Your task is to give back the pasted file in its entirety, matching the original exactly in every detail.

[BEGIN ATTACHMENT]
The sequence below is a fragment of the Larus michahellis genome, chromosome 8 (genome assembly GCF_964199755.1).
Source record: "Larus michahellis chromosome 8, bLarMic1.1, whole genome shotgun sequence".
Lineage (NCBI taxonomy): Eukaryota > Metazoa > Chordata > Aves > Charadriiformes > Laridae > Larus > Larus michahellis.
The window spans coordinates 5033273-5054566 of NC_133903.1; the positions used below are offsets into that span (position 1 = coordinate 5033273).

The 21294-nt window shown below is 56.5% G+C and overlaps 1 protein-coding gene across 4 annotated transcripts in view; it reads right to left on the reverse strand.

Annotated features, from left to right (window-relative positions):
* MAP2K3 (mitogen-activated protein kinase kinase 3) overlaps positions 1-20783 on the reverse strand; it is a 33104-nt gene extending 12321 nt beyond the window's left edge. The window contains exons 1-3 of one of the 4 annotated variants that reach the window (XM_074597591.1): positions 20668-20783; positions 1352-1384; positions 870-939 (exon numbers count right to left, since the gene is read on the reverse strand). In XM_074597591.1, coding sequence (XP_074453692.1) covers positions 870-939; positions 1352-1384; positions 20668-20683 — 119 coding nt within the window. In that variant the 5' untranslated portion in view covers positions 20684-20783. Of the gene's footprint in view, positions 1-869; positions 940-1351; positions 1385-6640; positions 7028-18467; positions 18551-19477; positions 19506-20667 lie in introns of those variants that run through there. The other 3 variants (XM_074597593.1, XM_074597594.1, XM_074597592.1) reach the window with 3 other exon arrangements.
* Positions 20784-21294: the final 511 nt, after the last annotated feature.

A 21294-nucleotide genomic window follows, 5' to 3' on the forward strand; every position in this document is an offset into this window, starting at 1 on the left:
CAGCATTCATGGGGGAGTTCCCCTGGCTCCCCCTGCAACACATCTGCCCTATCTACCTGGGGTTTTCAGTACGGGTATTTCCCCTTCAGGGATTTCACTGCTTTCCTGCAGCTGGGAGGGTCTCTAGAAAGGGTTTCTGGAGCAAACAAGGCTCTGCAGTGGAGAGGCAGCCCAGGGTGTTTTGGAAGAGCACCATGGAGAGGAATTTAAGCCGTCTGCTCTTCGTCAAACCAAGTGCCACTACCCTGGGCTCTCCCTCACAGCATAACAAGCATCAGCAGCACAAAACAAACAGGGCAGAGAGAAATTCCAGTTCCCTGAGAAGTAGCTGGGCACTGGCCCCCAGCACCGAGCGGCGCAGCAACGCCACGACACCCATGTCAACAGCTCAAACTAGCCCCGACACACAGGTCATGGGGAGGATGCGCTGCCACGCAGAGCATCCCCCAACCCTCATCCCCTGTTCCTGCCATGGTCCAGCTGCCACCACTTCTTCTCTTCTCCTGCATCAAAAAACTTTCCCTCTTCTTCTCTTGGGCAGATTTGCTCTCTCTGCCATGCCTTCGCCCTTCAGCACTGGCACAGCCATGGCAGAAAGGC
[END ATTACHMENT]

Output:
The sequence below is a fragment of the Larus michahellis genome, chromosome 8 (genome assembly GCF_964199755.1).
Source record: "Larus michahellis chromosome 8, bLarMic1.1, whole genome shotgun sequence".
Lineage (NCBI taxonomy): Eukaryota > Metazoa > Chordata > Aves > Charadriiformes > Laridae > Larus > Larus michahellis.
The window spans coordinates 5033273-5054566 of NC_133903.1; the positions used below are offsets into that span (position 1 = coordinate 5033273).

The 21294-nt window shown below is 56.5% G+C and overlaps 1 protein-coding gene across 4 annotated transcripts in view; it reads right to left on the reverse strand.

Annotated features, from left to right (window-relative positions):
* MAP2K3 (mitogen-activated protein kinase kinase 3) overlaps positions 1-20783 on the reverse strand; it is a 33104-nt gene extending 12321 nt beyond the window's left edge. The window contains exons 1-3 of one of the 4 annotated variants that reach the window (XM_074597591.1): positions 20668-20783; positions 1352-1384; positions 870-939 (exon numbers count right to left, since the gene is read on the reverse strand). In XM_074597591.1, coding sequence (XP_074453692.1) covers positions 870-939; positions 1352-1384; positions 20668-20683 — 119 coding nt within the window. In that variant the 5' untranslated portion in view covers positions 20684-20783. Of the gene's footprint in view, positions 1-869; positions 940-1351; positions 1385-6640; positions 7028-18467; positions 18551-19477; positions 19506-20667 lie in introns of those variants that run through there. The other 3 variants (XM_074597593.1, XM_074597594.1, XM_074597592.1) reach the window with 3 other exon arrangements.
* Positions 20784-21294: the final 511 nt, after the last annotated feature.

A 21294-nucleotide genomic window follows, 5' to 3' on the forward strand; every position in this document is an offset into this window, starting at 1 on the left:
CAGCATTCATGGGGGAGTTCCCCTGGCTCCCCCTGCAACACATCTGCCCTATCTACCTGGGGTTTTCAGTACGGGTATTTCCCCTTCAGGGATTTCACTGCTTTCCTGCAGCTGGGAGGGTCTCTAGAAAGGGTTTCTGGAGCAAACAAGGCTCTGCAGTGGAGAGGCAGCCCAGGGTGTTTTGGAAGAGCACCATGGAGAGGAATTTAAGCCGTCTGCTCTTCGTCAAACCAAGTGCCACTACCCTGGGCTCTCCCTCACAGCATAACAAGCATCAGCAGCACAAAACAAACAGGGCAGAGAGAAATTCCAGTTCCCTGAGAAGTAGCTGGGCACTGGCCCCCAGCACCGAGCGGCGCAGCAACGCCACGACACCCATGTCAACAGCTCAAACTAGCCCCGACACACAGGTCATGGGGAGGATGCGCTGCCACGCAGAGCATCCCCCAACCCTCATCCCCTGTTCCTGCCATGGTCCAGCTGCCACCACTTCTTCTCTTCTCCTGCATCAAAAAACTTTCCCTCTTCTTCTCTTGGGCAGATTTGCTCTCTCTGCCATGCCTTCGCCCTTCAGCACTGGCACAGCCATGGCAGAAAGGC